I remember when I saw my first resin painting hanging in a high-end gallery up in Vail, Colorado. I instantly fell in love and wanted to learn how I could do something similar for my work. After watching a few tutorials on youtube I thought I had it down and decided to give it a try. Little did I know that I was in for a long and costly challenge that would take me many failed attempts to get right.
One of the biggest challenges I have faced with resin is my perfectionism. I see one little speck on the final piece and obsess over it. I've finally accepted that there is no such thing as perfect, there will always be that little fuzz or bubble in your finished piece. The goal is to learn how to minimize those imperfections for that gallery-ready glassy like finish.
Here are some tips and tricks I've learned through my many failed attempts of adding resin to my finished paintings. Im sharing this because I wish I had this information when I first started out with resin, my hope is that I'll help you avoid some of the mistakes I've made.
Prep your painting
Seal your artwork properly - This will provide protection to your artwork prior to adding resin. Depending on the materials you use, the resin could mix with your paint and ruin your painting. I also like to spray my artwork with a UV protectant coat to avoid yellowing in the future. Make sure you test any sealing products before applying to your finished work, you never know how products will react with your paint.
Tape the sides of your artwork - I like to keep the sides and bottom of my painting resin-free. To do this I tape the sides of my painting with blue scotch tape. I like to get the 1.4 width or wider to cover both the sides and bottom. I've tried other tapes in the past and my favorite is the blue brand. It is easy to peel off and doesn't stick to my painting.
Clean your space
Set the room to 73-78 F - Living in Colorado, I would get so concerned about my resin curing bumpy. It wasn't until months of practice that I learned that the temperature in which your resin cures makes a huge difference in the curing quality.
Vacuum: To minimize the amount of dust that lands on my paintings, I like to vacuum my space to I pick up any unwanted dust or dog hair that might be lying around.
Mist your space with water - Immediately after vacuuming, I mist water all around my space making sure to mist the floor all around my artwork. This helps all the dust particles flying around settle to the ground. I keep the spray bottle nearby and will occasionally mist the floor while I am reasoning my artwork. But be careful not to accidentally mist water on your wet resin, this could cause issues when curing.
Post resin check
After pouring the resin, here are a few steps I take to ensure I get as many of the bubbles, dust particles or hairs out that I can. If you want me to write a post or make a video on how I poor resin please let me know in the comments below!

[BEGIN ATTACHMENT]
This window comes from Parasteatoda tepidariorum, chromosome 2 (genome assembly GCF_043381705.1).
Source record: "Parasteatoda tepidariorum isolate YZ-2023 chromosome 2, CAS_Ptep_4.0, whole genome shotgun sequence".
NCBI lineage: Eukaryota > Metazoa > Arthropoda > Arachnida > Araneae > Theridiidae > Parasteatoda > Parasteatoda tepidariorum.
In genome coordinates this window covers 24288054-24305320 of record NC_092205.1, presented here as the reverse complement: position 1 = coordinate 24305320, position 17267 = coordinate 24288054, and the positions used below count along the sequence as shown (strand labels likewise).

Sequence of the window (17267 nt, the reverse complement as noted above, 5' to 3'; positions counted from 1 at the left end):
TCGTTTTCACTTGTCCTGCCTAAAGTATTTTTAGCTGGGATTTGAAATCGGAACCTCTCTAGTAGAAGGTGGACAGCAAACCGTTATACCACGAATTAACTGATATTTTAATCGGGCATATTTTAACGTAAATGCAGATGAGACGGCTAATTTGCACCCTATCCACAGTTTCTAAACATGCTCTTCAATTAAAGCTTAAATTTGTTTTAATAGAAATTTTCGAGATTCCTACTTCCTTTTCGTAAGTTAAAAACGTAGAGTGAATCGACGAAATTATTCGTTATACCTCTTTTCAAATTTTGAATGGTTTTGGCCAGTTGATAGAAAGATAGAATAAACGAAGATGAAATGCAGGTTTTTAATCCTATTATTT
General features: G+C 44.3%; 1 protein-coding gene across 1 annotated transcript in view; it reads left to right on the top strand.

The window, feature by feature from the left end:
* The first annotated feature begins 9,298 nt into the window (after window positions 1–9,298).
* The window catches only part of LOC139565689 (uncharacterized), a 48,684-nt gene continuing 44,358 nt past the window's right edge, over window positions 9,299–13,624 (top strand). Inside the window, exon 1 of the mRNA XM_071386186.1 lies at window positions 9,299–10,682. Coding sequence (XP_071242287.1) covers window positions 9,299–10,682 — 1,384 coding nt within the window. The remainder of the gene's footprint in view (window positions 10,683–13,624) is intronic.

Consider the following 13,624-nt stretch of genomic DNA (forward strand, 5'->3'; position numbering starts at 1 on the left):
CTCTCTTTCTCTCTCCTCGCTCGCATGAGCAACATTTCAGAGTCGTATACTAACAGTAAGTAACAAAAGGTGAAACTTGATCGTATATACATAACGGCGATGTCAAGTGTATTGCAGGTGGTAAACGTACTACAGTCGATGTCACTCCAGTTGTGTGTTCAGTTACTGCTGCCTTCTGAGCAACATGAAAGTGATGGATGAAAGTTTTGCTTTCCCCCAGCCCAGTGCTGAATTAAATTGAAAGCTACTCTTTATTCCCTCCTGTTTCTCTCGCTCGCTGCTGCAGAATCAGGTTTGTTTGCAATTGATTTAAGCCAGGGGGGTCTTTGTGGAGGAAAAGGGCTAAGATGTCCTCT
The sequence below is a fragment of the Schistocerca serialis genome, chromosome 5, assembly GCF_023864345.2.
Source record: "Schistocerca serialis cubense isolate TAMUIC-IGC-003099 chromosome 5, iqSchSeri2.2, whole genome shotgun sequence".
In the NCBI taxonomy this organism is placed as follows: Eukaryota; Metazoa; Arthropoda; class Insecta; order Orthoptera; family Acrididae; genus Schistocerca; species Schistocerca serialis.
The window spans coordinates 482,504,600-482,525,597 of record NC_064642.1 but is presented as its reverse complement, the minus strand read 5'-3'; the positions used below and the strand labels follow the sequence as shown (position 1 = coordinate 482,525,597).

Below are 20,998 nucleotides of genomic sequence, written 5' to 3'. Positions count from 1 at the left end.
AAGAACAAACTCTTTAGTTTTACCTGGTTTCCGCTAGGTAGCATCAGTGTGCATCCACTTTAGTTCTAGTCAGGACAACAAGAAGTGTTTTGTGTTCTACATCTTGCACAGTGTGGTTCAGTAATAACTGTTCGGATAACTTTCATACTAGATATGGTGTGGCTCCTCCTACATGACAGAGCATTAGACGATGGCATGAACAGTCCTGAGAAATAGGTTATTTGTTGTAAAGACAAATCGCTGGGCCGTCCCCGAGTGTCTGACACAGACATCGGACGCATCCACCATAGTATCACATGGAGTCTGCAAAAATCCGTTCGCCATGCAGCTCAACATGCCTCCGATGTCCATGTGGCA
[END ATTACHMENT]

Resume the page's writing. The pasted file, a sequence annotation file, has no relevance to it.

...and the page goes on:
Get rid of bubbles - After pouring the resin, more than likely there will be lots of bubbles. The easiest way I've found to get rid of bubbles is to apply heat. I use this little creme brulee torch and make sure to run it through the resin quickly and not too close so that the resin doesn't burn.
Get rid of dust - Once I feel like all the bubbles are gone I like to go through and inspect the resin for any dust particles, hairs, or any other imperfections. Any time I find something, I'll use tweezers or toothpicks to pick it out. Please note, the longer you spend picking at your painting the higher chances more dust particles will land on your artwork. I like to set a timer of 15 minutes and once that goes off I stop picking and cover my work.
Cover your artwork and let it dry - Covering your artwork prevents little dust particles flying around to land on your drying resin. For me, I've been working with a manufacturing company to build a custom art cover made of plexiglass. Its amazing but was pretty pricey. If you are looking for a quicker and more affordable route here are a few things you can do:
- Build a tent with to cover your work with painters plastic - this could get messy
- Cover your work with a cardboard box
- Cover your work with a larger canvas
As long as you cover your artwork completely, your artwork should be safe from unwanted dust, bugs or hairs. Yes bugs, I've once had a little fruit fly land right smack in the middle of my artwork while the resin was drying.
Materials I use:
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- Painting Seal: Krylon #1303 Crystal Clear and Krylon UV-Resistant Clear
- Creme brulee torch and Fuel - Please be careful using this, I've had a few close calls filling up the creme Brulee touch.
- Heat Gun- If you don't want to use a torch, I've heard that heat guns can also be used to eliminate bubbles.
- Blue scotch tape
- Glass spray bottle - I have one very similar to this one and its adorable and has lasted me years
- Vacuum - I have this heavy-duty vacuum because my dog sheds, A LOT. But any vacuum should do the trick.
- Painters Plastic
- Art Resin - I love using art resin, its nontoxic and does not yellow over time.
I really hope these little tips and tricks will help you on your resin journey.
I hope this post helps you on your resin journey! These tips have made a huge difference in the final result of my resin. If you have learned your own tips along the way please share them in the comments below! As I said, the resin is never perfect but the more tricks I learn along the way, the better it will look!
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- Janna Moreau